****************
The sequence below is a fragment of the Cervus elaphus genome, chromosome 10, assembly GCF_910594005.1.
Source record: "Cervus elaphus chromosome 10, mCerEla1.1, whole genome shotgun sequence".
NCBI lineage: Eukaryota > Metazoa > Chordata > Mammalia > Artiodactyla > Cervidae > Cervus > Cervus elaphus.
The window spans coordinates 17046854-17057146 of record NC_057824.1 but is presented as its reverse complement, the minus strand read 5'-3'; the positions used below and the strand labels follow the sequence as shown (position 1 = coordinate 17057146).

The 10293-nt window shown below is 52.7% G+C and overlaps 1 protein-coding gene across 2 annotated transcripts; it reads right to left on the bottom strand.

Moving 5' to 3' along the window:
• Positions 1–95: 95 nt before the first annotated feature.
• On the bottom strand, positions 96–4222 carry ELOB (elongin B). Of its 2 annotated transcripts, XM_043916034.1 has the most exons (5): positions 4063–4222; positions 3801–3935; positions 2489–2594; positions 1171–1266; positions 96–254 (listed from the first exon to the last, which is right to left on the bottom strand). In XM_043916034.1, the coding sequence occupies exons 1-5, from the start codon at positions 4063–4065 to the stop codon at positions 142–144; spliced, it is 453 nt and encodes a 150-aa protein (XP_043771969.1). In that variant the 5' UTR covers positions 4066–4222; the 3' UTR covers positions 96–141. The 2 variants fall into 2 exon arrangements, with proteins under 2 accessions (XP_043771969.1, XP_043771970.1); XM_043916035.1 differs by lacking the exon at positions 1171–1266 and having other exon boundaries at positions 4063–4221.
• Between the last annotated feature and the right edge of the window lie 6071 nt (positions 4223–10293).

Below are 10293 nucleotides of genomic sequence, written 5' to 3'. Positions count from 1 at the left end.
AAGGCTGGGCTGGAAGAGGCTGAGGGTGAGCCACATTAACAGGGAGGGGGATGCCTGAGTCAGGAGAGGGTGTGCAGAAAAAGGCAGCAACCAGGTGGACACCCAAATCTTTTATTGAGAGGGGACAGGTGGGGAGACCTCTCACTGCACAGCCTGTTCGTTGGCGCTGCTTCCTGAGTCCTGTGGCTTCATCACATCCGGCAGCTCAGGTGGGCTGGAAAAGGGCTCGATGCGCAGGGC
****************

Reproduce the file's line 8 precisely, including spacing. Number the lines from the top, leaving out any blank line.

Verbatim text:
• On the bottom strand, positions 96–4222 carry ELOB (elongin B). Of its 2 annotated transcripts, XM_043916034.1 has the most exons (5): positions 4063–4222; positions 3801–3935; positions 2489–2594; positions 1171–1266; positions 96–254 (listed from the first exon to the last, which is right to left on the bottom strand). In XM_043916034.1, the coding sequence occupies exons 1-5, from the start codon at positions 4063–4065 to the stop codon at positions 142–144; spliced, it is 453 nt and encodes a 150-aa protein (XP_043771969.1). In that variant the 5' UTR covers positions 4066–4222; the 3' UTR covers positions 96–141. The 2 variants fall into 2 exon arrangements, with proteins under 2 accessions (XP_043771969.1, XP_043771970.1); XM_043916035.1 differs by lacking the exon at positions 1171–1266 and having other exon boundaries at positions 4063–4221.